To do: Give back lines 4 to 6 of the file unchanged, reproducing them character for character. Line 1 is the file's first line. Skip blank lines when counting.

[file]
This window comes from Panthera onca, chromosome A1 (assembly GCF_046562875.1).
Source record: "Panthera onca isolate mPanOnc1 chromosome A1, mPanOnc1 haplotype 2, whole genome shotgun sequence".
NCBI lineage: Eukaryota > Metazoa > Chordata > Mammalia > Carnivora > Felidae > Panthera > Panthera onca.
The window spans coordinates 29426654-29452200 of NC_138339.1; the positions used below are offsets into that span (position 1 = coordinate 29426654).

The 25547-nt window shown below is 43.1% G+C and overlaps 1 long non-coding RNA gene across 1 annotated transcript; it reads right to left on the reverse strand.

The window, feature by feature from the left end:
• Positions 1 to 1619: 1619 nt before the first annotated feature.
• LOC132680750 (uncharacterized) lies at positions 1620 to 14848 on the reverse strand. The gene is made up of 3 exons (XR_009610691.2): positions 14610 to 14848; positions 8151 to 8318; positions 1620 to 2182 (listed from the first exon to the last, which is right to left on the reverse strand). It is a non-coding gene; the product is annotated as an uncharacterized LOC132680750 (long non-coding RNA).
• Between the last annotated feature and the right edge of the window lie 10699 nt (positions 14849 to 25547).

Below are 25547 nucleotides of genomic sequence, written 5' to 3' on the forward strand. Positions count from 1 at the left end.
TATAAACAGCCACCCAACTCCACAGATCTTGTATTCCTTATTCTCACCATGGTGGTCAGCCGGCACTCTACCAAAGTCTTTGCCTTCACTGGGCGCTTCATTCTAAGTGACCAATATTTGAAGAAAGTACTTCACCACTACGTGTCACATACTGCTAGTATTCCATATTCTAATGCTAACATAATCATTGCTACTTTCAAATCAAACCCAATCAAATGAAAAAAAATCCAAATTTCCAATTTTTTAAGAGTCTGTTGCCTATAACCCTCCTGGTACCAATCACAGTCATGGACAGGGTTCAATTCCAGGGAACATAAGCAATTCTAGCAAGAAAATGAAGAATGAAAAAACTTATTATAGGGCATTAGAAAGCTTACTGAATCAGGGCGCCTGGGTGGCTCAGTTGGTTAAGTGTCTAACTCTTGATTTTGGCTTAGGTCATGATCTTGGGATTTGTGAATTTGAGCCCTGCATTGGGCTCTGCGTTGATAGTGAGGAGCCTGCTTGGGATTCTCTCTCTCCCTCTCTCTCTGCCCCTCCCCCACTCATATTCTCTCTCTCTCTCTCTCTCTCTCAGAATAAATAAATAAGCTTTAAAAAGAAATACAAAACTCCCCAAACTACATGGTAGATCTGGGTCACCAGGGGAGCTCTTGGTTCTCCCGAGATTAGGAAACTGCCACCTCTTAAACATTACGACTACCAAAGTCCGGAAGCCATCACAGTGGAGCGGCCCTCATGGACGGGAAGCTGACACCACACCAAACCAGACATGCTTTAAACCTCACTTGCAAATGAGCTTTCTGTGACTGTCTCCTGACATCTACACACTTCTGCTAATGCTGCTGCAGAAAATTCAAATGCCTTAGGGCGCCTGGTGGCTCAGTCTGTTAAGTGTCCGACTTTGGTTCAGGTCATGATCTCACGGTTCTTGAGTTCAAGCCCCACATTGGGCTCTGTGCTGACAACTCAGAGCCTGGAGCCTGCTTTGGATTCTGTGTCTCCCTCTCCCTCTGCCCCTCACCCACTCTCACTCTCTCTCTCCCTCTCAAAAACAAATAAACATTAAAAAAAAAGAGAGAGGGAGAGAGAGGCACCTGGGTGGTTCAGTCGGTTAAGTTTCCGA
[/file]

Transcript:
The window spans coordinates 29426654-29452200 of NC_138339.1; the positions used below are offsets into that span (position 1 = coordinate 29426654).

The 25547-nt window shown below is 43.1% G+C and overlaps 1 long non-coding RNA gene across 1 annotated transcript; it reads right to left on the reverse strand.

The window, feature by feature from the left end: